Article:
A couple of things stood out for me in your note

-- "I thought we had an understand." You did or you didn't. If you really didn't like in writing, you son may have an out. When doing such things be very, very clear. Send an email or text, which seems to be the preferred communication for young adults. Make sure you get an acknowledgement of said agreement.

-- Your personal policy. This should have been made clear if it wasn't. 

-- Your son isn't buying into your financial way of life. If he doesn't and has shown or continues to show a disregard for it then do not let him use your card ever again. I know. How will get to work? Let him figure that out. And maybe he should have done that in the first place. People can be resourceful when forced. Get a ride to work with a co-worker, take public transportation, etc. 

-- I agree that the has to pay the extra interest fee. And make that clear now before you hand him the bill. 

 

My Congressman is supporting a law that he says will require advisers to act in my best interest but is much more protective of consumers than the DOL regulation. Is that true?

No! The bills that have been introduced all roll back the protections provided by the DOL rule. They make it easier for advisors to avoid having to act as fiduciaries, and they apply a much weaker disclosure-based standard. That's essentially a return to the past. It will not provide the best interest advice retirement savers need and deserve. 

Why is this rule controversial? Who could be against it?

The old system worked really, really well for the broker-dealers, insurance companies, and mutual fund companies that raked in tens of billions in profits operating under a standard that let them put their own financial interests over the interests of retirement savers. They aren't going to walk away from that gravy train without putting up a fight.

What do you think the impact will be now that the SEC has expressed interest in exploring a rule on fiduciary duty?

The best outcome would be for the SEC to adopt a rule modeled on the DOL rule, so that the standard would be consistent across both retirement and non-retirement accounts. Our concern is that the SEC could instead adopt a watered down rule, and that industry groups would then use that to water down the DOL rule. We need strong rules from other agencies for investors to be fully protected, but a weak SEC rule could end up doing more harm than good.

Good Afternoon, My spouse and I are DINKS in the DC area that have debt (we kow now and hindsight is 20/20). Spouses parents (who are divorced) recently retired in the last 2 years and mine have not yet. I am concerned because 1. their health 2. mom still has at least 10 years on her mortgage and extensive medical and credit card debt and it is my concern that she is depending on her only child to help her financially (by moving in with us at some point). Michelle, we honor our fathers and mothers but the idea of having to support their poor choices financially is frightening. We will pick up extra assignments or gigs to help pay down debt. How can I prepare us for the thought of having to take care of a mother who is financially unstable when we don't have a large savings/emergency fund and have debt ourselve? I feel horrible but I don't want a living in patient bleeding us dry.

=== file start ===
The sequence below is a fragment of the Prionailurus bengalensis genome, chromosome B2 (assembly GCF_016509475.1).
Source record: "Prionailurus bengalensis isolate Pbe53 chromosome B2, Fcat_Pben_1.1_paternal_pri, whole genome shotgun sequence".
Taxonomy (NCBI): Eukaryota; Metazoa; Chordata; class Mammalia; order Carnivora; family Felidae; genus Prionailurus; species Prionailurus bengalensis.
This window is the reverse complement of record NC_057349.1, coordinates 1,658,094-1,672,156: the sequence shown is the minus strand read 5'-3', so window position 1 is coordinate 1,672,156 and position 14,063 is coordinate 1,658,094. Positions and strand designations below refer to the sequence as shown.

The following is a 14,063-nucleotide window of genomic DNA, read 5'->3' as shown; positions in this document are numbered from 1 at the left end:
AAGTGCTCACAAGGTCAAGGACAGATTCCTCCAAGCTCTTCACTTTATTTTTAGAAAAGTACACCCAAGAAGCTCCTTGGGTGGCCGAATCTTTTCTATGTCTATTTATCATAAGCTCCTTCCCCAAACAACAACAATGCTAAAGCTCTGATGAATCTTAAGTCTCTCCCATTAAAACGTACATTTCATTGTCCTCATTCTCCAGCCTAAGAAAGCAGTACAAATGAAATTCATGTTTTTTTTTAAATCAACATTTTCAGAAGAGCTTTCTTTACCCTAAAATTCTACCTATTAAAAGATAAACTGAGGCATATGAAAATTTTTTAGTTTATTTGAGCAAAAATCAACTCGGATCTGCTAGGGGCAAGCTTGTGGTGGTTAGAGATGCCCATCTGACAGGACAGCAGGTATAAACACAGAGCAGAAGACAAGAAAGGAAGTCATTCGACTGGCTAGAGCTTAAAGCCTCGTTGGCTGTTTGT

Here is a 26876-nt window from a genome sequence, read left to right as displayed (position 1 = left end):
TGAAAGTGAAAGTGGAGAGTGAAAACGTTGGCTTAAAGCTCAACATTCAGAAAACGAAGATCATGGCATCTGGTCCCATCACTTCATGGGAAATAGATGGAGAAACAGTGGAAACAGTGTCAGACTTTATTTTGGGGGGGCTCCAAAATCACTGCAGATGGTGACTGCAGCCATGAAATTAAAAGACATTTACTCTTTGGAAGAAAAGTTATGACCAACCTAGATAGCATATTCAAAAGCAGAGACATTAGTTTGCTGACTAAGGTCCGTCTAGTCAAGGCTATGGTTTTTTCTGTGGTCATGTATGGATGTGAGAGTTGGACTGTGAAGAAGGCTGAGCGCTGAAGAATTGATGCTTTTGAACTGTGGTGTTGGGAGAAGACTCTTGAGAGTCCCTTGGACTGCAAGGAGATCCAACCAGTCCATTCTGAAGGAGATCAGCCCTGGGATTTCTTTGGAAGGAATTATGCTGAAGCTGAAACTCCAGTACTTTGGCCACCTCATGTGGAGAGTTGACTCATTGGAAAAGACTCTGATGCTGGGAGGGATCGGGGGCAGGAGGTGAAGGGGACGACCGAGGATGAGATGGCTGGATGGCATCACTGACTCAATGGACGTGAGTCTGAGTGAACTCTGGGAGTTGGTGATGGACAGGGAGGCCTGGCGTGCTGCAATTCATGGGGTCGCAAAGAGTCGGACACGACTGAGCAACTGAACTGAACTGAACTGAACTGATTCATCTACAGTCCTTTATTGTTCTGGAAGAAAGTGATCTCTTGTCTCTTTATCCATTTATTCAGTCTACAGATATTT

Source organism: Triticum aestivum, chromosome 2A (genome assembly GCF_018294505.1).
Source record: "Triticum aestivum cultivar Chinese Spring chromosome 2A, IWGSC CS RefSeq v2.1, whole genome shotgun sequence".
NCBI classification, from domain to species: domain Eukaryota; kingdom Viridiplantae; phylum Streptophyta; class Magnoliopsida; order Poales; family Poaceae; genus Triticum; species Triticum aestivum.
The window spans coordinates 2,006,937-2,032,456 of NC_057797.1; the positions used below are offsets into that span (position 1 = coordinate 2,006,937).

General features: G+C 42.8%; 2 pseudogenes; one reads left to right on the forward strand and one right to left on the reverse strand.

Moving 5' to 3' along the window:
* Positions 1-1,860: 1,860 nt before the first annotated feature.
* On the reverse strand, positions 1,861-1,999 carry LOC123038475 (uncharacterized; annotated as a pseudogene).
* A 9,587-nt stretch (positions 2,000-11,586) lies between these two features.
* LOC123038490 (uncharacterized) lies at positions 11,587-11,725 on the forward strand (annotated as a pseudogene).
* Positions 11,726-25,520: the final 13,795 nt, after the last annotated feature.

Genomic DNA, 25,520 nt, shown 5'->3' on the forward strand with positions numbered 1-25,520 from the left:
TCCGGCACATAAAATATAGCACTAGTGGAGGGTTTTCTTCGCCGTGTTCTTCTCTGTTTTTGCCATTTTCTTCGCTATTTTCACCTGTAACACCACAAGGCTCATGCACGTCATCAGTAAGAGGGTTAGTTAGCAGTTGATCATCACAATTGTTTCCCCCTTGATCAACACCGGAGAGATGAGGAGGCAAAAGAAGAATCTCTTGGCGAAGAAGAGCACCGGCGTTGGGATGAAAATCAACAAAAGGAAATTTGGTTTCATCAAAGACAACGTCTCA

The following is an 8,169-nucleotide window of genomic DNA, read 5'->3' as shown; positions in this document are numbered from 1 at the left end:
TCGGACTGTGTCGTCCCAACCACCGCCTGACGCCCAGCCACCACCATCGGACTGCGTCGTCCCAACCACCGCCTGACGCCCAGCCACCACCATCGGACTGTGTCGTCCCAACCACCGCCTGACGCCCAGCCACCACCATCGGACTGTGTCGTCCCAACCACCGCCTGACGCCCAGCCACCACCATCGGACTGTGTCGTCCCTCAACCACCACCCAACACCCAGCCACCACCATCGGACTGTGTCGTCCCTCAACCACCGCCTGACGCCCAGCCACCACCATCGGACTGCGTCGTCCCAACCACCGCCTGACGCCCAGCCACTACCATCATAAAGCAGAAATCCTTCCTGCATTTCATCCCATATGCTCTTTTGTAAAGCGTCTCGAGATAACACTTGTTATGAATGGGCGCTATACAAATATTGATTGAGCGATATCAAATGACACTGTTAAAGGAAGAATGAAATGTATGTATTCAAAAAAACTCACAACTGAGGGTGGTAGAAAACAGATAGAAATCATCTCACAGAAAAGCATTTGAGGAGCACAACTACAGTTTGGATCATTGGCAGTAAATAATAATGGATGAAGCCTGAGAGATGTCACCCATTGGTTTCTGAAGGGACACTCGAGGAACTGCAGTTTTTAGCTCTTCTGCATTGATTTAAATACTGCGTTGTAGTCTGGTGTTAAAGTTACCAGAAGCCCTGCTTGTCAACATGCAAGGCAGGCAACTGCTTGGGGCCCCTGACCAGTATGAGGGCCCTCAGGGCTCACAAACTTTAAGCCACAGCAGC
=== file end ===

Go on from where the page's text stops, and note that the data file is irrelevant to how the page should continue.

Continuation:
I get this type of question quite often. I really do understand your situation. My mother, who did not raise me, was a poor money manager and a year before she died asked me to make her mortgage payment. I didn't do it because I wasn't sure it would help and that she might lose her home anyway.

Although she had abandoned me as a child, I still felt some guilt. But in the end I had to do what was in the best interest of my family, my finances. 

And she figured it out. 

I would strongly encourage you to had a financial meeting with your parents. Tell them what you told me. You don't have to say, " I don't want you to live with me," but express your concerns about their financial health and your ability or inability to help given your situation. 

If they won't meet or talk be clear of what you can do or are willing to do. 

AARP has a lot of resources on its site for caregivers or potential caregivers. 

Most importantly, as I've said, bring all this out in the open and talk it through. You may still end up helping but at least you can say what you can and can't do.

My financial advisor said the percentage fee on my retirement account will drop now because the new fiduciary rule allows "more pricing flexibility that I didn't have before." Do you know what this refers to? Thank you.

Since the rule was finalized, some firms have lowered their fees to make them more competitive and to satisfy the requirement that fees be reasonable. Other firms have been willing to negotiate lower fees in order to show that a fee account really is the best option for the customer. Perhaps you are benefiting from one of these situations, but it is hard to say for sure. Just enjoy that, as your costs go down, your long term savings should go up.